I was just reading a post by Paul Fromont at Prodigal Kiwi(s) in which he notes the following shifts that have occurred (in the last 50 years or so) in the church’s relation to culture. While such lists are always overgeneralizations, I thought this was worth reproducing here as a way of helping us think about Peacemeal.
From the centre to margins: in Christendom the Christian story and the churches were central, but in post-Christendom these are marginal.
From institution to movement: in Christendom churches operated mainly in institutional mode, but in post-Christendom we must become again a Christian movement.
From majority to minority: in Christendom Christians comprised the (often overwhelming) majority, but in post-Christendom we are a minority.
From settlers to sojourners: in Christendom Christians felt at home in a culture shaped by their story, but in post-Christendom we are aliens, exiles and pilgrims in a culture where we no longer feel at home.
From privilege to plurality: in Christendom Christians enjoyed many privileges, but in post-Christendom we are one community among many in a plural society.
From control to witness: in Christendom churches could exert control over society, but in post-Christendom we exercise influence only through witnessing to our story and its implications.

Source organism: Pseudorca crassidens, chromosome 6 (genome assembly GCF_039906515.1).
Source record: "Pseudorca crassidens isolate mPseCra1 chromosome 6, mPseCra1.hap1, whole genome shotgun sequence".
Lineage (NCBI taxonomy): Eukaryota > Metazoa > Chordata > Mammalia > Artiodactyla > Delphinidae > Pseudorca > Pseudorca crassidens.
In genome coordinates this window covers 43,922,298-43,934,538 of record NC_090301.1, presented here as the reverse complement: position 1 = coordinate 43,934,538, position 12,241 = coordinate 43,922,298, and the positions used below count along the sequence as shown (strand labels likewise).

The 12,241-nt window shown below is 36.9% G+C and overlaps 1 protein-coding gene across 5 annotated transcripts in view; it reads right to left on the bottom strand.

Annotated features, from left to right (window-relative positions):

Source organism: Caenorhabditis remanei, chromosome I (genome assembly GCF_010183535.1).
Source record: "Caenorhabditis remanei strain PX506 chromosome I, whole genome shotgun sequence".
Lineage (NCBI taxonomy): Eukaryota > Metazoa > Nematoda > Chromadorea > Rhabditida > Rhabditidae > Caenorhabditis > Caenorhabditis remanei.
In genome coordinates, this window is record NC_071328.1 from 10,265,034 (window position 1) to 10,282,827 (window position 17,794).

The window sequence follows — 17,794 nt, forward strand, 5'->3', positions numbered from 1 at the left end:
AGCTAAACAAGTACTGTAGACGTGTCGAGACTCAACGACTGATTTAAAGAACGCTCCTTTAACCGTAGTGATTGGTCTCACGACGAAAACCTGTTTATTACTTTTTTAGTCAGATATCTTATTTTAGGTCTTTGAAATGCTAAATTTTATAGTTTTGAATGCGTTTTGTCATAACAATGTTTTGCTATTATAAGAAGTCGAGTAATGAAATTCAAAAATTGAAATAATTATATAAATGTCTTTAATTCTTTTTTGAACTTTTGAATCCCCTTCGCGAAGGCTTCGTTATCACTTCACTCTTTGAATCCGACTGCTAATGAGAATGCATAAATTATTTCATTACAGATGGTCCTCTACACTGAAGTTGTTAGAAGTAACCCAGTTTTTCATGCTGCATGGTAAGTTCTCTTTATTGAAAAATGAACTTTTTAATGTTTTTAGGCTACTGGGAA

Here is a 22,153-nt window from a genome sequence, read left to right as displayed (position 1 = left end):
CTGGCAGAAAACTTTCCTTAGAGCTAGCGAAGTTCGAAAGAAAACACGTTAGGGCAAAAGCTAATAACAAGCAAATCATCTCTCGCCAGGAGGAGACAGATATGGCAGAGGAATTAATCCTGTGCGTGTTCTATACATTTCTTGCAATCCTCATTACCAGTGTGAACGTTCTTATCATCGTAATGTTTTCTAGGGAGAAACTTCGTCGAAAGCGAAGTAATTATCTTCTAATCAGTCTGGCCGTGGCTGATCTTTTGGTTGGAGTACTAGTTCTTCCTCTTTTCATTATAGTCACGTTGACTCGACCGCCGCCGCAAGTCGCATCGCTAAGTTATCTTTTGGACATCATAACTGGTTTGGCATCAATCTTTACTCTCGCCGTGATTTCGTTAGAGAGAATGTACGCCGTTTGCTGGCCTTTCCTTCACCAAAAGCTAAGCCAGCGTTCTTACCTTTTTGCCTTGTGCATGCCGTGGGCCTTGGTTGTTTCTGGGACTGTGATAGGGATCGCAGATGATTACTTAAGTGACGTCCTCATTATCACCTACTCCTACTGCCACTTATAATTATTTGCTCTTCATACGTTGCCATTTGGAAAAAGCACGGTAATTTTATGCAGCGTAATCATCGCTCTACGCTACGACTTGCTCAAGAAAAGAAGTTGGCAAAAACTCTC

From maintenance to mission: in Christendom the emphasis was on maintaining a supposedly Christian status quo, but in post-Christendom it is on mission within a contested environment.
One of the hard questions that arises from this is how to sustain a community that is no longer a centered, settled, privileged, maintained institution. All of those things, while they may be problematic in relation to following Jesus into homelessness and radical discipleship, do help us sustain communities over time. Can we keep a marginal, sojourning, missional movement alive without the stabilizing forces of institution – buildings, budgets, staff, etc. Or do we need some of both? And how do we do both without doing damage to the witness of a marginal community that sees is renunciation of power (and thus its renunciation of security) as part of the call to follow Christ and be instruments of peace?